SiKing

February 28, 2013

What is wrong with GroovyTestCase and Selenium?

Filed under: automation — SiKing @ 2:58 pm
Tags: ,

Sometime ago I had a problem with running Selenium with GroovyTestCase framework. Recently I started a new project and have spent some time looking at this again.

Short answer: user error! 😮

Long answer:

The problem

I instantiated all my stuff like this:

class MyTestSuite extends GroovyTestCase {
      WebDriver driver = new FirefoxDriver()
      // ... some other global variables go here

      protected void setUp() throws Exception {
            super.setUp()
            // ... some other code to run at the start of each test
      }

      protected void tearDown() throws Exception {
            driver.quit()
            super.tearDown()
      }

      void test_one() {
            driver.get("some_website")
            // ... more test code goes here
      }

      void test_two() {
            driver.get("some_other_website")
            // ... more test code goes here
      }
}

Each time I ran any of the tests, it launched like four browser windows and ran the test in one of them. 😕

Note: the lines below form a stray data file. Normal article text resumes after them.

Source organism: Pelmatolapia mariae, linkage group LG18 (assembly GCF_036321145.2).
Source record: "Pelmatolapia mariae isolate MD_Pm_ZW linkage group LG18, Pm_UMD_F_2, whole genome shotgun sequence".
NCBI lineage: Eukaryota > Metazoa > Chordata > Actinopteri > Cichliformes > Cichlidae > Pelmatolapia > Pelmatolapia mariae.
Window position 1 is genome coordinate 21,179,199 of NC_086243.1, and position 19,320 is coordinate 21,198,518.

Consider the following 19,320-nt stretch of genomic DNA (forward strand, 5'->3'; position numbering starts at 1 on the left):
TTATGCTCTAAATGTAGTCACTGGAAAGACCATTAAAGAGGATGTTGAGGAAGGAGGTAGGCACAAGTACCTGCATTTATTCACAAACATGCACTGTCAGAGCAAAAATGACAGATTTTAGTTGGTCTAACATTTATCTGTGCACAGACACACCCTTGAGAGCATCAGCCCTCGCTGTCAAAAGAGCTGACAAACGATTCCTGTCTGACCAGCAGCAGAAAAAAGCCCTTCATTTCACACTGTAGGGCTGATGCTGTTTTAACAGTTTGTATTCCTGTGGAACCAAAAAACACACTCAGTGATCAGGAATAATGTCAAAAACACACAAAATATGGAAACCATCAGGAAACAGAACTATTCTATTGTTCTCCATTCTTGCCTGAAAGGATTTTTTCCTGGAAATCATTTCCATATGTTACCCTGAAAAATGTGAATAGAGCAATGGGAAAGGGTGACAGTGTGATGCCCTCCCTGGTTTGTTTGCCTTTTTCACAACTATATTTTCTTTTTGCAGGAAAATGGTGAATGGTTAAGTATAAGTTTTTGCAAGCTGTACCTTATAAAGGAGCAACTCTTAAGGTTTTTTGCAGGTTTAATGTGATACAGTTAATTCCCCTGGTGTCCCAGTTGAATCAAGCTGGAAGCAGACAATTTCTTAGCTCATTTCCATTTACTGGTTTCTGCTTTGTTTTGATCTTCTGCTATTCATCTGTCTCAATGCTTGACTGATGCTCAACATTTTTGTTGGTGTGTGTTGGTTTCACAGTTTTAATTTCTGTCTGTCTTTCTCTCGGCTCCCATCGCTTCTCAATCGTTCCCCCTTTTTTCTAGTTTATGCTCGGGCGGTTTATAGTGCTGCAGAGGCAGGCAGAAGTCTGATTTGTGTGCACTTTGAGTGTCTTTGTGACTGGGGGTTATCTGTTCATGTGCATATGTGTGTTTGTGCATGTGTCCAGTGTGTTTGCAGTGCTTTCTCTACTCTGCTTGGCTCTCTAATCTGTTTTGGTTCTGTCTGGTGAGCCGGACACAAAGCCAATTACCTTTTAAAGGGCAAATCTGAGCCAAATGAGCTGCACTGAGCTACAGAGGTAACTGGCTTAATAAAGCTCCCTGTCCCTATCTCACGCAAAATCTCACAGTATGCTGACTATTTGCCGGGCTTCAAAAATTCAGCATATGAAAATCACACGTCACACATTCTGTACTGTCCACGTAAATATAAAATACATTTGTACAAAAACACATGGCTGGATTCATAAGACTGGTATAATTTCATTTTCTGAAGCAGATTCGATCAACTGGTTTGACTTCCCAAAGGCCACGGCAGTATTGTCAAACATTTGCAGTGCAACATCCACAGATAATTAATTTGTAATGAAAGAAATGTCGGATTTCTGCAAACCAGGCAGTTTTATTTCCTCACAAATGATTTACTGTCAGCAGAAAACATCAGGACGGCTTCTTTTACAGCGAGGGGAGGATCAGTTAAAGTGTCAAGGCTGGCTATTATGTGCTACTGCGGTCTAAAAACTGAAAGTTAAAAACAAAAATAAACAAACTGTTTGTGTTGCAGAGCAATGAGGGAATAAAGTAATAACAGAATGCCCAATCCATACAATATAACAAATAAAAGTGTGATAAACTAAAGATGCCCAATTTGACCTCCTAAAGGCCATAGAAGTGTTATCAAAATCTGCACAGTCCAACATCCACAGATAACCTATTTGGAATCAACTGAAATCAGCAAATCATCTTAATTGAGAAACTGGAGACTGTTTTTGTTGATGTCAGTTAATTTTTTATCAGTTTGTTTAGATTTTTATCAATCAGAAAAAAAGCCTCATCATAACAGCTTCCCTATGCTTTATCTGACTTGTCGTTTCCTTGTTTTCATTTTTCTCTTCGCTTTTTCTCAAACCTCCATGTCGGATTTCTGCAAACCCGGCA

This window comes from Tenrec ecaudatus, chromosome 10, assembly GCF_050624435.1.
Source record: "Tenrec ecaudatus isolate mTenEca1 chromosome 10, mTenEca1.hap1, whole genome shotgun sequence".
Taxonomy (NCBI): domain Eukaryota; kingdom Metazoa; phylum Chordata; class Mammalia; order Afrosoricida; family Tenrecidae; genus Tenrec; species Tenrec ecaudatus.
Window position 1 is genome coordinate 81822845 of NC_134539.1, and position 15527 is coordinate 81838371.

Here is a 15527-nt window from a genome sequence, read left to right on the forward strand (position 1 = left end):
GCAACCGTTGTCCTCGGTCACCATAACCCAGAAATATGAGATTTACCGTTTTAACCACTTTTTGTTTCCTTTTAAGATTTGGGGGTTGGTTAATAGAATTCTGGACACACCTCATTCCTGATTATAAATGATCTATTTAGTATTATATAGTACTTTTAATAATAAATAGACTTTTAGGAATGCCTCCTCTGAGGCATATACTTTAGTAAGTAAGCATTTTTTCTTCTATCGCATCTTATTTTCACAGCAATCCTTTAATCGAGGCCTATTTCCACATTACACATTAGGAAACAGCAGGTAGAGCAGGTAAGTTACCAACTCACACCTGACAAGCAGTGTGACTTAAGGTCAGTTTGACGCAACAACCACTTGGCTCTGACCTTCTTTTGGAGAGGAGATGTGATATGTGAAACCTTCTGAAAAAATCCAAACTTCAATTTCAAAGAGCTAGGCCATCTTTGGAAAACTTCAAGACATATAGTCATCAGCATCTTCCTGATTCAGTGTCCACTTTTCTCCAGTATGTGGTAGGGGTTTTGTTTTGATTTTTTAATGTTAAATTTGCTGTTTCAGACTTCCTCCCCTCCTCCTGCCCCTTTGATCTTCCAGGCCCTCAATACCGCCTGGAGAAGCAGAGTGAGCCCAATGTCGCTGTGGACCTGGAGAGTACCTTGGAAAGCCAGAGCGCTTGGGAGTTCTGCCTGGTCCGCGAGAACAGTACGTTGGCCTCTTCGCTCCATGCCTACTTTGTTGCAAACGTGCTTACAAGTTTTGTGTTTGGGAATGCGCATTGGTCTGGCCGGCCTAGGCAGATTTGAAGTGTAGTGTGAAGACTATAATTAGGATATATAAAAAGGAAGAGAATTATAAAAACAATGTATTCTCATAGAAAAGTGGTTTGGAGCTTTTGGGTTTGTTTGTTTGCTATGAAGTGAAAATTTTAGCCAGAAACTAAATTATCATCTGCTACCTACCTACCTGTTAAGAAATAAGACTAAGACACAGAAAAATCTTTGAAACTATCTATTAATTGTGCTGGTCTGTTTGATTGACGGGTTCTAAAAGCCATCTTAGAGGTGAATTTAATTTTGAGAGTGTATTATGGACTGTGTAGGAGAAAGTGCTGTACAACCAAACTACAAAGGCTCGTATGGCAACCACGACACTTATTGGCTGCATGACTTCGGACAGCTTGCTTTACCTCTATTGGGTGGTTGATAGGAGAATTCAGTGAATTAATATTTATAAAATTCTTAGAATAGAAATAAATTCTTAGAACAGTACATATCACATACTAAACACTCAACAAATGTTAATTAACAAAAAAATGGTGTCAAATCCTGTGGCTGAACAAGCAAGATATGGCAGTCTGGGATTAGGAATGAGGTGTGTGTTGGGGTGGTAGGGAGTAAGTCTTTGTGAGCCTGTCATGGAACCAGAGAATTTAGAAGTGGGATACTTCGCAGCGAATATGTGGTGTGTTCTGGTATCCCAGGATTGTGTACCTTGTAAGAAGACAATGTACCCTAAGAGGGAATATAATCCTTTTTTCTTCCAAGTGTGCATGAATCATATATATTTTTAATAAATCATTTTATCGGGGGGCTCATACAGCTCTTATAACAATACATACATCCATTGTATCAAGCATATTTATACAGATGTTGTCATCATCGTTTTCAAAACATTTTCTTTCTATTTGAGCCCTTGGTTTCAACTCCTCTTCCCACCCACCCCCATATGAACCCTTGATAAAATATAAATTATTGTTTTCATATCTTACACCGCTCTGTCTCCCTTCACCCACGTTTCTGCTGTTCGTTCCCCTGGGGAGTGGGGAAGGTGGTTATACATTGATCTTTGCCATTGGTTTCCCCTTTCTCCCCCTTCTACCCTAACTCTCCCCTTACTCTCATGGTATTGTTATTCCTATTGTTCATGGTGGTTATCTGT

new FirefoxDriver() launches the new browser, as it is suppose to. The framework, I guess, launched the class four times, once for each of my methods, and Groovy automatically places that code in the constructor. It then started parsing for all the work (all the test* methods).

The solution

You need to launch the browser (only once per test) from the setUp(), like so:

class MyTestSuite extends GroovyTestCase {
      WebDriver driver
      // ... some other global variables go here

      protected void setUp() throws Exception {
            super.setUp()
            driver = new FirefoxDriver()
            // ... some other code to run at the start of each test
      }

      protected void tearDown() throws Exception {
            driver.quit()
            super.tearDown()
      }

      void test_one() {
            driver.get("some_website")
            // ... more test code goes here
      }

      void test_two() {
            driver.get("some_other_website")
            // ... more test code goes here
      }
}

HTH, 😉

August 22, 2011

Groovy Selenium WebDriver and SoapUI, part 3

Filed under: automation — SiKing @ 4:25 pm
Tags: , ,